Sunday, June 24, 2012

Edwardian Parasol Workshop

What a fun day! Yesterday I taught a class for the Greater Bay Area Costumer's Guild, "Edwardian Parasol Recovering Workshop." I had eleven enthusiastic, talented, and creative students. No one finished, but just about everyone just had to do the final attaching-to-the-frame.

This was the first class I've ever taught for the GBACG (I've taught privately and at Costume College). I do wish everyone had been able to finish, and have some ideas for next time. Yes, there will be a next time, I had a ton of fun and would do it again!

Here's a photo recap of the day (scroll to the end to see some of the results!)

Umbrellas packed, student packets packed.
Parasols packed!
A handful of antiques from my collection. I brought them to
give a lecture on history and mechanics of parasols.
Some more antiques and two modern, recovered parasols.
AJ de-nuding her umbrella, with Tara and Leah.
Chris and Lynn stitching away.
Noelle, cutting deliciously striped silk.
Tara and Judith, who is deeply
contemplating her trims.
Lynn made her two smocking pleaters available for the
class (this one has been at my house for a few
weeks...I've had MUCH FUN with it).
We used them to gather up the rosettes.

And here are some of the results!!!

Judy's stripes.
Judy made her outside rosette extra long. Love it!
Anne's plaid.
Plaids just do GREAT on parasols.
Lynn's, with pinned on gimp
(there will also be FRINGE!)
Great deep dome.
Leah's cotton stripes. You can
run your stripes around, or up and down!
Manon's sea foam blue silk.
Tara's printed silk.
When we stepped outside, it positively
I'll have follow-up posts for the two frames I prepared as demo's for this workshop, and then maybe I'll, like, stop talking about parasols for a little while. Maybe. ;)

Sunday, June 17, 2012

Parasol Workshop, Part 3

This is a follow-on post to my earlier posts documenting steps in recovering a parasol:

Parasol Workshop, Part 1: canopy seams.
Parasol Workshop, Part 2: attaching to the frame.

In this post I describe another odd and unique step in recovering a parasol, which, well, really goes in between parts 1 and 2 above, but anyway, here it is now.

This step describes setting and reinforcing the hole at the center of the canopy. I have found this reinforcement on several extant canopy remnants, and on the modern umbrella that I'm converting into a parasol. My antique frames generally have little to nothing left of the canopy, so I can't tell you that the reinforcement is universal.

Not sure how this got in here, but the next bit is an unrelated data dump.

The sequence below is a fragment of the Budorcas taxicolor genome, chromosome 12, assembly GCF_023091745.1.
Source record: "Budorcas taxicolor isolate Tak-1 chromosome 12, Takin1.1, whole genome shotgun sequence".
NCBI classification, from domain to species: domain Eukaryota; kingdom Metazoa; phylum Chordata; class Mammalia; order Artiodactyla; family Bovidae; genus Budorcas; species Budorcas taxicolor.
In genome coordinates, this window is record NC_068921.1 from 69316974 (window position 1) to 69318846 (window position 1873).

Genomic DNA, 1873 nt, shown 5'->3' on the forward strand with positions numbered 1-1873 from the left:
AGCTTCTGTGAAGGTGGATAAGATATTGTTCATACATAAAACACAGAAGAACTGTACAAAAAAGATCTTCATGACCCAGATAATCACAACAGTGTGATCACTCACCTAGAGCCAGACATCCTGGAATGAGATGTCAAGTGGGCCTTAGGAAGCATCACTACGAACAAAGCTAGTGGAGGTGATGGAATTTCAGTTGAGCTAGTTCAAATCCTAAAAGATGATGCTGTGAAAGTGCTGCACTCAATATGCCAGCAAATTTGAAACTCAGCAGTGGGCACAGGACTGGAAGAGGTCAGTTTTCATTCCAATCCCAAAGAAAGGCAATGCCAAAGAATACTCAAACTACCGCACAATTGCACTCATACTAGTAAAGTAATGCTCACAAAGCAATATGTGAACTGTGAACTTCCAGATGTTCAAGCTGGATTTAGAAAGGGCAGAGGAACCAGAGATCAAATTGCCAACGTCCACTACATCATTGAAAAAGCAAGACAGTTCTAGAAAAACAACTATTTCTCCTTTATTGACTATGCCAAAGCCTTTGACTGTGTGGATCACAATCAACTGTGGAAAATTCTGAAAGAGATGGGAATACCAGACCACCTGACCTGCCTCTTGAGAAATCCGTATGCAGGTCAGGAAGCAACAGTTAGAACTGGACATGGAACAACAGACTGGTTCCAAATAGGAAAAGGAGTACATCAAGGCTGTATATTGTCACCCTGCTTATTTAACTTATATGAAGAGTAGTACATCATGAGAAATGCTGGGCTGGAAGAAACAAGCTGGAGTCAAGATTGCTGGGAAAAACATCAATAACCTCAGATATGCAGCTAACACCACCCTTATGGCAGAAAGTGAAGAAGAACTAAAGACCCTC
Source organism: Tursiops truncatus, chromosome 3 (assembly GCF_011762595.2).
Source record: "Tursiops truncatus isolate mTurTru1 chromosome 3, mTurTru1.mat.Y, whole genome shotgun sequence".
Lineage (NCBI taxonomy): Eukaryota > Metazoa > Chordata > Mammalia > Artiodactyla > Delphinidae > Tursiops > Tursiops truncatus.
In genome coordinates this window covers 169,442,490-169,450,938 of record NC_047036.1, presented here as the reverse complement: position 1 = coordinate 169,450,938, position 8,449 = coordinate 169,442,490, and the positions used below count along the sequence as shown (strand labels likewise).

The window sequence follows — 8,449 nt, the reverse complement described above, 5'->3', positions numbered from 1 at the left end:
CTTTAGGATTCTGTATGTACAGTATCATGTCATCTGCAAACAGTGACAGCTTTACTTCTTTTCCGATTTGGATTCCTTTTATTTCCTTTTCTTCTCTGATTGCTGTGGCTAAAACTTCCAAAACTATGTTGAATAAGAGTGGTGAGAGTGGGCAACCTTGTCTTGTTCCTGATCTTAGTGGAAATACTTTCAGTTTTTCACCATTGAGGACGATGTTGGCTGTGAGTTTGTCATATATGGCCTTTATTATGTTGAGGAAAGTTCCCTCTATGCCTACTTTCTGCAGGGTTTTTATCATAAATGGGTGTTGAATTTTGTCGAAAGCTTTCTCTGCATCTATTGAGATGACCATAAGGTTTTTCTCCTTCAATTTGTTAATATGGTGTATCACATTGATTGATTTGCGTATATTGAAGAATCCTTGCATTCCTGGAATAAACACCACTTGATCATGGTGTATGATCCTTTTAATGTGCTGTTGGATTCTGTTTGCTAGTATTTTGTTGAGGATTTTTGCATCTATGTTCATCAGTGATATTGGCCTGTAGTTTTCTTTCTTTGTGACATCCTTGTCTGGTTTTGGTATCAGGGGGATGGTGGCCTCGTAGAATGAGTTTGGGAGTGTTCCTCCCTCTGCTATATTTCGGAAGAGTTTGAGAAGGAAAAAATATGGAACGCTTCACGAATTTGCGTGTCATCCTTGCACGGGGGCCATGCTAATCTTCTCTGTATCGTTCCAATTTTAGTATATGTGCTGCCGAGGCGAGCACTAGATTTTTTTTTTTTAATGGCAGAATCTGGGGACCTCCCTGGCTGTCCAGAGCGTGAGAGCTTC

In some cases, the reinforcement isn't necessary. In the couple of cases where I've seen it, the seam of the canopy was shorter than the length of the rib. This difference is length is one way to manipulate the shape of the canopy. What happens, though, is that as you pull the canopy to attach it to the rib tip, the hole at the center of the parasol stretches and pulls out of shape. Now every time you close the frame, it'll slip down over the ribs.

So, here is what you do:

1. Put the canopy onto the frame tip. Keep the frame closed. With a double-length of thread, secure the thread about 1/4" from the opening.

I like to place my stitches through the seams, since it's
a sturdy point.
Pass the needle between the threads and under the knot.
2. Back stitch around the opening. Pull the stitches snug against the tip of the frame.

Don't ask why I'm going left to right instead of right to left.
It made sense at the time, and ultimately it doesn't matter
which direction you go.
3. When you're done you have gathered the fabric a little. The stitches should be snug against the frame tip.

Now you're basically ready to finish attaching the canopy to the frame.

Wednesday, June 6, 2012

Powder Blue Parasol, Part 1

I've been embroidering again. This design is for the parasol I mocked up in this earlier post. One of two, actually, since I'm going to do two versions of this parasol.

Oh right: that's what the umbrellas are all about. The frames are pretty darn good for converting into Edwardian-era parasols.

This design actually has a cutwork component, but I've enlarged it so much that I don't trust the cutwork area (the wedge shapes) to be stable.

Here are all the panels, stacked up and ready to sew...but that'll have to wait for later.

I'm following the philosophy of: if you can find  half hour to do a little sewing (or blogging!) DO.